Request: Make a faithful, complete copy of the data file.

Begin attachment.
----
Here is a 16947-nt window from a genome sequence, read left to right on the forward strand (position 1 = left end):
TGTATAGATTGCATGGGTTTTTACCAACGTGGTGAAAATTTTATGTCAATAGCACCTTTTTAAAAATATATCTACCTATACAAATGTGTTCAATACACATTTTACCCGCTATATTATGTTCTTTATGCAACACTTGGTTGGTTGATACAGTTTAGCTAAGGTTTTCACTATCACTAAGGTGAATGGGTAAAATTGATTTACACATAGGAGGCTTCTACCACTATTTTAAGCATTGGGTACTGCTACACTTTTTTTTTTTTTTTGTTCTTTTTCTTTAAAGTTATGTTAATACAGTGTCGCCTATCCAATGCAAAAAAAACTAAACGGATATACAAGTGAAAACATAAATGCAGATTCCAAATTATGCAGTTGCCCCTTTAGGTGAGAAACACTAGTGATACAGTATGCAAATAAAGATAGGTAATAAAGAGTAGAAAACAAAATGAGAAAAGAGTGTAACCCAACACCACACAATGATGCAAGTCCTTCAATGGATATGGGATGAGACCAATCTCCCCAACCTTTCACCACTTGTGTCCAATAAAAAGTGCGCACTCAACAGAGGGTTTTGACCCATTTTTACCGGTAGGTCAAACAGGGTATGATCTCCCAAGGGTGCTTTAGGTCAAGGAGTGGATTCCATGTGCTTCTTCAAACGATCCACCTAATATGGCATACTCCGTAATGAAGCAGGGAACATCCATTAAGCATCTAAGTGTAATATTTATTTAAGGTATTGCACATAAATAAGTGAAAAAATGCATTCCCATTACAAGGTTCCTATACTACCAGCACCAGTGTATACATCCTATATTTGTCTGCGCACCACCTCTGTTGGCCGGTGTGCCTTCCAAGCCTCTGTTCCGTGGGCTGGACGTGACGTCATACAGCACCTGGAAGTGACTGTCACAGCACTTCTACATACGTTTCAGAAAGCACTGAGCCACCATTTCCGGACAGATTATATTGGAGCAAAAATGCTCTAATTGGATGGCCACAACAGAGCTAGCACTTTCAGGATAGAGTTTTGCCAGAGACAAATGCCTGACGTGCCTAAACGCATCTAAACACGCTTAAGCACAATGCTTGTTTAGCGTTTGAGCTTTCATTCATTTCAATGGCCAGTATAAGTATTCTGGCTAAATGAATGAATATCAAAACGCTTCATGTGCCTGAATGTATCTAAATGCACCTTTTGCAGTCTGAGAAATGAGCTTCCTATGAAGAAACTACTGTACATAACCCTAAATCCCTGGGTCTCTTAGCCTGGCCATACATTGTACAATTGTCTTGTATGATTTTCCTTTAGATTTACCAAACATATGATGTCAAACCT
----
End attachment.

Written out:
Here is a 16947-nt window from a genome sequence, read left to right on the forward strand (position 1 = left end):
TGTATAGATTGCATGGGTTTTTACCAACGTGGTGAAAATTTTATGTCAATAGCACCTTTTTAAAAATATATCTACCTATACAAATGTGTTCAATACACATTTTACCCGCTATATTATGTTCTTTATGCAACACTTGGTTGGTTGATACAGTTTAGCTAAGGTTTTCACTATCACTAAGGTGAATGGGTAAAATTGATTTACACATAGGAGGCTTCTACCACTATTTTAAGCATTGGGTACTGCTACACTTTTTTTTTTTTTTTGTTCTTTTTCTTTAAAGTTATGTTAATACAGTGTCGCCTATCCAATGCAAAAAAAACTAAACGGATATACAAGTGAAAACATAAATGCAGATTCCAAATTATGCAGTTGCCCCTTTAGGTGAGAAACACTAGTGATACAGTATGCAAATAAAGATAGGTAATAAAGAGTAGAAAACAAAATGAGAAAAGAGTGTAACCCAACACCACACAATGATGCAAGTCCTTCAATGGATATGGGATGAGACCAATCTCCCCAACCTTTCACCACTTGTGTCCAATAAAAAGTGCGCACTCAACAGAGGGTTTTGACCCATTTTTACCGGTAGGTCAAACAGGGTATGATCTCCCAAGGGTGCTTTAGGTCAAGGAGTGGATTCCATGTGCTTCTTCAAACGATCCACCTAATATGGCATACTCCGTAATGAAGCAGGGAACATCCATTAAGCATCTAAGTGTAATATTTATTTAAGGTATTGCACATAAATAAGTGAAAAAATGCATTCCCATTACAAGGTTCCTATACTACCAGCACCAGTGTATACATCCTATATTTGTCTGCGCACCACCTCTGTTGGCCGGTGTGCCTTCCAAGCCTCTGTTCCGTGGGCTGGACGTGACGTCATACAGCACCTGGAAGTGACTGTCACAGCACTTCTACATACGTTTCAGAAAGCACTGAGCCACCATTTCCGGACAGATTATATTGGAGCAAAAATGCTCTAATTGGATGGCCACAACAGAGCTAGCACTTTCAGGATAGAGTTTTGCCAGAGACAAATGCCTGACGTGCCTAAACGCATCTAAACACGCTTAAGCACAATGCTTGTTTAGCGTTTGAGCTTTCATTCATTTCAATGGCCAGTATAAGTATTCTGGCTAAATGAATGAATATCAAAACGCTTCATGTGCCTGAATGTATCTAAATGCACCTTTTGCAGTCTGAGAAATGAGCTTCCTATGAAGAAACTACTGTACATAACCCTAAATCCCTGGGTCTCTTAGCCTGGCCATACATTGTACAATTGTCTTGTATGATTTTCCTTTAGATTTACCAAACATATGATGTCAAACCT